Leaving 37th Street, the 971 whizzes past the electric company substation and onto a private right-of-way. The old car bumps and rolls over the specialwork of a crossing and a siding and all of a sudden we find ourselves roaring across the Menomonee River Valley on a high spindly trestle. In rapid succession, we whiz past the Miller Brewery, and over some light industry, the Menomonee River, and the Milwaukee Road tracks while in the distance can be seen the Transport Company’s Cold Spring Shops with only a few pieces of work equipment visible. After what seems like an eternity of being suspended in space, the 971 slides off the trestle and back onto solid ground again on the west side of the valley.

There are approximately six more blocks of street running left before the private right-of-way of the West Allis branch is reached at 52nd and Wells. As we once again experience the rumbling echo of the 971 off of the pavement, one service stop is made between the trestle and 32nd Street. With a certain degree of eagerness, our motorman glides up to the specialwork at 52nd and skillfully moves the car through a sharp curve to the left. Now on a private right-of-way that seems to literally run through people’s back yards, the 971 makes service stops at Wisconsin Avenue and Blue Mound Road. Leaving Blue Mound, our motorman raps the controller up to a full 8 points, and we sail along the eastern edge of Calvary Cemetery, gradually dropping downhill until the cemetery stop is made at the bottom of the hill.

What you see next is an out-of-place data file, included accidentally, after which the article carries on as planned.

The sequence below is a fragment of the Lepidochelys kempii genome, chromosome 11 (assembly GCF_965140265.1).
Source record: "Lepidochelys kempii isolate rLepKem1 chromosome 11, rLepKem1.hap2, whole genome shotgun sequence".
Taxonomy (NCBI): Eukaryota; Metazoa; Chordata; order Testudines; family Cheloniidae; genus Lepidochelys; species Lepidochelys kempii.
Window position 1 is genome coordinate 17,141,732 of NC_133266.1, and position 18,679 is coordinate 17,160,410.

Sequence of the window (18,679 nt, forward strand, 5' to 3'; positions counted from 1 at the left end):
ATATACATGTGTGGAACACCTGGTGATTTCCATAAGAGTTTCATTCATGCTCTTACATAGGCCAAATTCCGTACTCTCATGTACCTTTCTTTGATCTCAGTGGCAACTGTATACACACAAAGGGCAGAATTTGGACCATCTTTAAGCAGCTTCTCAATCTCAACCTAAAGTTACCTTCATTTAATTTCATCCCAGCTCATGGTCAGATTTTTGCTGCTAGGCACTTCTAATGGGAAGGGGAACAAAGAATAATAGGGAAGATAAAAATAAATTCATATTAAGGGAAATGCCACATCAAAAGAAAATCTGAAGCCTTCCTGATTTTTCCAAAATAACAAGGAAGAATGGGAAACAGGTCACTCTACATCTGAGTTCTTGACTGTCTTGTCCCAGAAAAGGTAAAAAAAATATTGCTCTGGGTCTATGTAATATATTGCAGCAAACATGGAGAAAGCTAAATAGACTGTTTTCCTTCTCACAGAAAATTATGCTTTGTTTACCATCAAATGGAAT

As the brakes are kicked off, the 971 squeals around a sharp curve to the right and begins a stiff uphill climb to the Hawley Road station where a service stop is made. This part of the West Allis branch was always the cause of a broken heart after June 30, 1951, for on that date, interurban service into the downtown area on the Milwaukee Electric’s Rapid Transit was abandoned.

From 52nd to 68th Streets, the Rapid Transit line and the West Allis branch shared a magnificent 4 track right-of-way that featured catenary overhead, huge transmission towers straddling the tracks, and complete freedom from grade crossings. Another service stop is made at 62nd Street, and as we roar over the numerous bridges leading us to 68th Street, we can’t help but wish the interurban was still in business. As we near 68th, our tracks drop down to the street level, cross 68th, and come to a stop between the unused bridge abutments of the abandoned Rapid Transit line, which continues to the west.

We leave the 68th Street stop, and after a few blocks of devious twists and turns, we find ourselves heading due south toward our ultimate destination, 70th and Greenfield in “downtown” West Allis. Our tracks are running along the east side of South 70th Street, and as we roar over the Milwaukee Road tracks on a short bridge, the huge sprawling Allis-Chalmers plant looms up on the left. Sandwiched between the plant and the street, the 971 rockets along, seemingly oblivious to the consequences of its high (35 MPH) speed and makes one service stop before reaching the end of the line and comes to a rather anticlimactic stop. The lone passenger disembarks, the compressor furiously comes to life again, and our trip is over.